It was an up and down regular season, ending with a run-in vs. an all-time juggernaut. The Cavaliers made the Finals for the third straight year, so what are the five best takeaways?
Summer is upon us. The Cavs fell short in the NBA Finals and it took a tremendous effort to get their sole win in that series. Within an hour of the final whistle, speculation had already begun about whether the Cavaliers need to make a trade for someone like Paul George in order to compete next season.
Pump the brakes. Let's take a look back at the season that was and go over five positive things we learned. I need to stress this: this edition will be only positive things, so keep the Debbie Downer-ing to yourself (but only for a little while because next week there will be five negatives).
1. LeBron James
Try to imagine someone saying that LeBron James would lose in the Finals again and it might actually make his "best player ever" case stronger. Nonsense, right? Wrong.
There's almost nothing left to say about the guy. He averaged a triple-double in the Finals against (arguably) the best team in NBA history. He shot 38% on three-pointers and 56% from the field against a historically great defense. For the entire playoff run, LeBron James averaged 33 points, 9 rebounds, and 8 assists while shooting 41% on three-pointers. The consensus "world's best player" (for the better part of a decade) managed to play these playoffs at what might have been the highest level of his entire career.
Also, if you didn't notice the video above, he threw an off-the-backboard alley oop to himself in the NBA Finals. He has my vote for the new logo whenever Jerry West gets replaced.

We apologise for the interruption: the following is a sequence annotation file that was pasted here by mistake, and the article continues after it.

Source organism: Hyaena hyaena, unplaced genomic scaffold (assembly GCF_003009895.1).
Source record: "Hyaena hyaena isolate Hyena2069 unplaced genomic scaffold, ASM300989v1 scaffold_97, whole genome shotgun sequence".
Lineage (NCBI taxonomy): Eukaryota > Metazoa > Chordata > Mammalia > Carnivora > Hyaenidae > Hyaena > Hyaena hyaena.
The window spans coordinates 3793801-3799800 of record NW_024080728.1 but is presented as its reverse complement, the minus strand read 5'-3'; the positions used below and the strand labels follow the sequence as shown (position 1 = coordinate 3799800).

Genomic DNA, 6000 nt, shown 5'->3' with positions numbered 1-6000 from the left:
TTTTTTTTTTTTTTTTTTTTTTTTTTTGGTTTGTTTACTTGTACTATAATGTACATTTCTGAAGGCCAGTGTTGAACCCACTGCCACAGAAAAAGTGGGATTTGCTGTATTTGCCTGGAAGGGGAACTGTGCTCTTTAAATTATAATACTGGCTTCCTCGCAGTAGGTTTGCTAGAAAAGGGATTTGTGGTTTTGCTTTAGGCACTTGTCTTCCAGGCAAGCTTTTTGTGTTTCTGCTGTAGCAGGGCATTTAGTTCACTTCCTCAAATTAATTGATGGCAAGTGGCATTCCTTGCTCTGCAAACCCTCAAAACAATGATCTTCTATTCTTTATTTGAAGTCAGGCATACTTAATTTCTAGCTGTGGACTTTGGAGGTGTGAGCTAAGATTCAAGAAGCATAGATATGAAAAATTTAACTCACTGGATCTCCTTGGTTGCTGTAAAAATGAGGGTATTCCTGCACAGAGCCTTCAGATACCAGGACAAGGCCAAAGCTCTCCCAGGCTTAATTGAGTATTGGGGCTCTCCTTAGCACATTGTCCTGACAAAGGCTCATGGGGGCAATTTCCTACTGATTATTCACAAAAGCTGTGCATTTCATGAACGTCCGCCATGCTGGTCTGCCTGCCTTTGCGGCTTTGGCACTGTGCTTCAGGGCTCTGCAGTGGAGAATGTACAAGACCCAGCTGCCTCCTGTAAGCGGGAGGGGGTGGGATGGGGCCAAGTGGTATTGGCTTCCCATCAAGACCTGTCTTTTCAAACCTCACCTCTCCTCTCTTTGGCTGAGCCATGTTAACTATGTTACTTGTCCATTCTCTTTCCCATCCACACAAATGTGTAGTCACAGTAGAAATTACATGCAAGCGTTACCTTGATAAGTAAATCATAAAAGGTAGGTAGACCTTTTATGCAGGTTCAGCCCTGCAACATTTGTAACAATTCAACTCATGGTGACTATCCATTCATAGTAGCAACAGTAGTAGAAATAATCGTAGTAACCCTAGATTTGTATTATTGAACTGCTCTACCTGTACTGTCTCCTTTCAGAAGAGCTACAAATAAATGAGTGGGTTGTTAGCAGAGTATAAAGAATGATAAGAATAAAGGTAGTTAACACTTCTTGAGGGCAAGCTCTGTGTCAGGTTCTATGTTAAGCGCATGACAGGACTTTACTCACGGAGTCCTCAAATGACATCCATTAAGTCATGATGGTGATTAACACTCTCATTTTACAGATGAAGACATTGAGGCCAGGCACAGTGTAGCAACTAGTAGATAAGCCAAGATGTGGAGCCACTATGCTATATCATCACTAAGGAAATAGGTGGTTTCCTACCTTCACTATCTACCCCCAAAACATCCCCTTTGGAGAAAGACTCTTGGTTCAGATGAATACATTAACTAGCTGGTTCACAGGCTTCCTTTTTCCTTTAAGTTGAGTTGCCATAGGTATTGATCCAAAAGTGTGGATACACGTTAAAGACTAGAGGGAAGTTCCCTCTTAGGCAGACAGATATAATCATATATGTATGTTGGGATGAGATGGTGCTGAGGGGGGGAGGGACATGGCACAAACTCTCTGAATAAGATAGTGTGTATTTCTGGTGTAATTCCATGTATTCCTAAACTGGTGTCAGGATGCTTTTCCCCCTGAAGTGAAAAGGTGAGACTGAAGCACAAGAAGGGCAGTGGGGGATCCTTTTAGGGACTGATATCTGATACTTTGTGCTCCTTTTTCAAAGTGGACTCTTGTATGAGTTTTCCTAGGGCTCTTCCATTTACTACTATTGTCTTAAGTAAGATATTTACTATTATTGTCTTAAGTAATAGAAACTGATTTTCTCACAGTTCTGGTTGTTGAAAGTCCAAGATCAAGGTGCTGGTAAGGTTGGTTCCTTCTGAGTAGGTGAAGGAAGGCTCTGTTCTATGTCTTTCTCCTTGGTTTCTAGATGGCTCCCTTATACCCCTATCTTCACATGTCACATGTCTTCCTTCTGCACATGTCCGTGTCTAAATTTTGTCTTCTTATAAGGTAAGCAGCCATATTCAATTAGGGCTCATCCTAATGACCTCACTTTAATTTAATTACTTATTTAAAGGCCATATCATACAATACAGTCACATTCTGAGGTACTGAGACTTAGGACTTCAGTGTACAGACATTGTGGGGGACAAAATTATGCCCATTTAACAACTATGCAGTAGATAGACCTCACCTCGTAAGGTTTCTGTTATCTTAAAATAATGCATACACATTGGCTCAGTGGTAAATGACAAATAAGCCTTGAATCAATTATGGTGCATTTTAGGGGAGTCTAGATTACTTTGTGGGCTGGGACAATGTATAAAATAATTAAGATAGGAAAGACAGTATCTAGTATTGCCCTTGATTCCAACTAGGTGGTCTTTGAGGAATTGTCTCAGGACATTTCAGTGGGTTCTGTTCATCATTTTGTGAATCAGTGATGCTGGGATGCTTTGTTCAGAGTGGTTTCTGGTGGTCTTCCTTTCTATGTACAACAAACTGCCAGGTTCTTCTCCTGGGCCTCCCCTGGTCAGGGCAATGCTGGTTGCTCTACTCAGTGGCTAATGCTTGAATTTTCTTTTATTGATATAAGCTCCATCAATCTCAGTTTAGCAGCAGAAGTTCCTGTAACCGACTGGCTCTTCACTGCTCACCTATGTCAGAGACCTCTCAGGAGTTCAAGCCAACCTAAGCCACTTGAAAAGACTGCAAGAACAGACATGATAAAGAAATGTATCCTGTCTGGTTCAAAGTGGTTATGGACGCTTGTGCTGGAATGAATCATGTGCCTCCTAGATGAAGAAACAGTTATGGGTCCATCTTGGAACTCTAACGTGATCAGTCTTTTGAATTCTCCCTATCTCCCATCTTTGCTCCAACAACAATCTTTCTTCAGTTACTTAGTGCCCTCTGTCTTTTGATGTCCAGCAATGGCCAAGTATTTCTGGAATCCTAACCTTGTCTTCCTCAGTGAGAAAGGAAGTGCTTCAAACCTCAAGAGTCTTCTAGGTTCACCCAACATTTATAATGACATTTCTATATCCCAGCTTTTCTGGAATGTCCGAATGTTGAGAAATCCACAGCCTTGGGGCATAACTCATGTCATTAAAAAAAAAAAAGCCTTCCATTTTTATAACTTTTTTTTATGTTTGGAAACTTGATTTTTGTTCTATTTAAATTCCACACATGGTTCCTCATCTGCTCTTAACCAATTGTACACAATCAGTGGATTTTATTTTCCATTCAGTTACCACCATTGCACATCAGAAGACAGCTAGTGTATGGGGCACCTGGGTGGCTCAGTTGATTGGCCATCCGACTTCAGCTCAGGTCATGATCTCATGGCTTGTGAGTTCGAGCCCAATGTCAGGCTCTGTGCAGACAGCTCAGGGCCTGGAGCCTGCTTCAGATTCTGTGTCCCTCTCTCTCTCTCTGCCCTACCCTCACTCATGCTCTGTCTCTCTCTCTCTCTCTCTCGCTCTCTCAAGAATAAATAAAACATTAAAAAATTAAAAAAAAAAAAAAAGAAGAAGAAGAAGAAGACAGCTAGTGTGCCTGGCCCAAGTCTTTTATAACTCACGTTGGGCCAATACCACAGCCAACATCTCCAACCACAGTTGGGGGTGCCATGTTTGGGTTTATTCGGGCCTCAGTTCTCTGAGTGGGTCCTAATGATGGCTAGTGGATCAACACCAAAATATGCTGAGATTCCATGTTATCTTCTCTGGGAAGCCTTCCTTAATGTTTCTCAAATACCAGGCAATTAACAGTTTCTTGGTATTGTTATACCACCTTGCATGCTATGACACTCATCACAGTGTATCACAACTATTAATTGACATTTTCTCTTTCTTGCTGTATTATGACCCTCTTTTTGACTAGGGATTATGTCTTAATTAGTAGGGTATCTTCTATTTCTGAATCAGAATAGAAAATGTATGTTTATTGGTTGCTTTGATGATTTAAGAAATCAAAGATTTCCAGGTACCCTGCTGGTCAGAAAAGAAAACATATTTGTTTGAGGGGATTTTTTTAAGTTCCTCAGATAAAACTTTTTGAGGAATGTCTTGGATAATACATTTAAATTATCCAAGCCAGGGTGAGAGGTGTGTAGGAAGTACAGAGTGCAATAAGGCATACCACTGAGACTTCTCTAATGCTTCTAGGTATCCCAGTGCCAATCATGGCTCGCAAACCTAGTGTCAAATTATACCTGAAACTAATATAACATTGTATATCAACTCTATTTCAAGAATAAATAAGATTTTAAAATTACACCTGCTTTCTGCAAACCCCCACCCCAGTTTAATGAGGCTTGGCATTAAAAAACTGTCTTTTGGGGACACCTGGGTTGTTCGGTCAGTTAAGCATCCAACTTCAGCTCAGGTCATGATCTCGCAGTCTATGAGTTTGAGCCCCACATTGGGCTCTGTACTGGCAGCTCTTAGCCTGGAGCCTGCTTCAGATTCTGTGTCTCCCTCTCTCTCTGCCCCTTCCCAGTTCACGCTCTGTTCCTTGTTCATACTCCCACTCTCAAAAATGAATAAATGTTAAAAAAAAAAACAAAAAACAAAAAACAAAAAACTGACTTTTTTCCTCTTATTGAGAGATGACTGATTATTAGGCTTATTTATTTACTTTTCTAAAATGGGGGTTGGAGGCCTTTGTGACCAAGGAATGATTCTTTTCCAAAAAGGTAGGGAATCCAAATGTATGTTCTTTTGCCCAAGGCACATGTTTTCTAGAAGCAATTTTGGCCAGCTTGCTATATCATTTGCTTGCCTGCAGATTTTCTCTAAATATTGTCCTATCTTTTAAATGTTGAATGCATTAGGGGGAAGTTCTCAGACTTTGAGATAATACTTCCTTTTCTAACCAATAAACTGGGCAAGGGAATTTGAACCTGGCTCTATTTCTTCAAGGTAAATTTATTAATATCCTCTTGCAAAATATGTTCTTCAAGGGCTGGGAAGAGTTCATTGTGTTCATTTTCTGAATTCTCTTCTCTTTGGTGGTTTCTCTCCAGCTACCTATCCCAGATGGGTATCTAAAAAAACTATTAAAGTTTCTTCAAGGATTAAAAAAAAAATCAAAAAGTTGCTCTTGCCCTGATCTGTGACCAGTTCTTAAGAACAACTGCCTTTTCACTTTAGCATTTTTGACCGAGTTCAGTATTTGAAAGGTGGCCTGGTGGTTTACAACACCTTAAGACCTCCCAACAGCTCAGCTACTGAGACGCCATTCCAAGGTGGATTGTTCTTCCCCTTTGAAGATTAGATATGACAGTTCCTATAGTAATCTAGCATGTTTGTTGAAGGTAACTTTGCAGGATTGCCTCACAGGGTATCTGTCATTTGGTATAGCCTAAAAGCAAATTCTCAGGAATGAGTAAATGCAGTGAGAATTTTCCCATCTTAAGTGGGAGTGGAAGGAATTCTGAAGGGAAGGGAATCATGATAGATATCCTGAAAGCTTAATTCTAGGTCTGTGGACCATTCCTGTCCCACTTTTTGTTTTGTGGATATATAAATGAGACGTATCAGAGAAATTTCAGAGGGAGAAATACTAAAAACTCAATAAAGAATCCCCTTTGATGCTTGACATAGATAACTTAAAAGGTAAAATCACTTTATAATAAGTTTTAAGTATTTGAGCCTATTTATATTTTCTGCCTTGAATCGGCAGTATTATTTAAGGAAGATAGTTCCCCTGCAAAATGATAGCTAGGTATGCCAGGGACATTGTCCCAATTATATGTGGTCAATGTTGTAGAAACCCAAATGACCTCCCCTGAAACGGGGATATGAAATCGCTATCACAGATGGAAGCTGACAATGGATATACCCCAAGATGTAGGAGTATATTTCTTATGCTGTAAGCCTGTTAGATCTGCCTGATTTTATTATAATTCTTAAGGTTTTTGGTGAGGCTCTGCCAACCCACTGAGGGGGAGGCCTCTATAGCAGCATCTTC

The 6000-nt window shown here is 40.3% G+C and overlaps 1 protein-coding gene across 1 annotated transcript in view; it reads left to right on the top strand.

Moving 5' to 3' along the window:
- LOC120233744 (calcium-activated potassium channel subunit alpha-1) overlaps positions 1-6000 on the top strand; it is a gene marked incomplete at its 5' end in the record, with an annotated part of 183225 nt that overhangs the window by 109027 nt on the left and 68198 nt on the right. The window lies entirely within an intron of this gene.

2. David Griffin is a Genius
The Cavaliers came into the season with just about zero in the way of cap flexibility and tradeable assets. Somewhere along the way, they managed to acquire one of the best three-point shooters in NBA history (Kyle Korver), a stop-gap defender who could guard positions 2-4 (Derrick Williams), a legitimate backup point guard (Deron Williams), and an interior defender with dynamite passing skills (Andrew Bogut). The Cavs also dabbled in Larry Sanders, but that didn't pan out.
Through no fault of Griff's, Bogut broke his leg about 60 seconds into his first appearance and the other guys disappeared in the Finals. Deron and Korver seemed like dumb luck failures when it mattered most. Even so, those guys came from deals that got rid of Mo Williams, Mike Dunleavy, and Chris Andersen (who was injured regardless). This was Picasso's Guernica or Beethoven's Fifth. Except this was Griff and basketball and somehow finding a taker for Mo Williams.
3. Kevin Love Found his Stride
Despite a mid/late season injury, Kevin Love really figured out where he belongs on the Cavaliers. He's the first quarter scoring beast, a potent rebounder, and serviceable defender after a career of being referred to as bad on that end. He took the most free-throws per game of any season in Cleveland (and made the highest percentage of his career), plus his points and rebounds per 36 minutes were easily the highest during his time with the Cavs.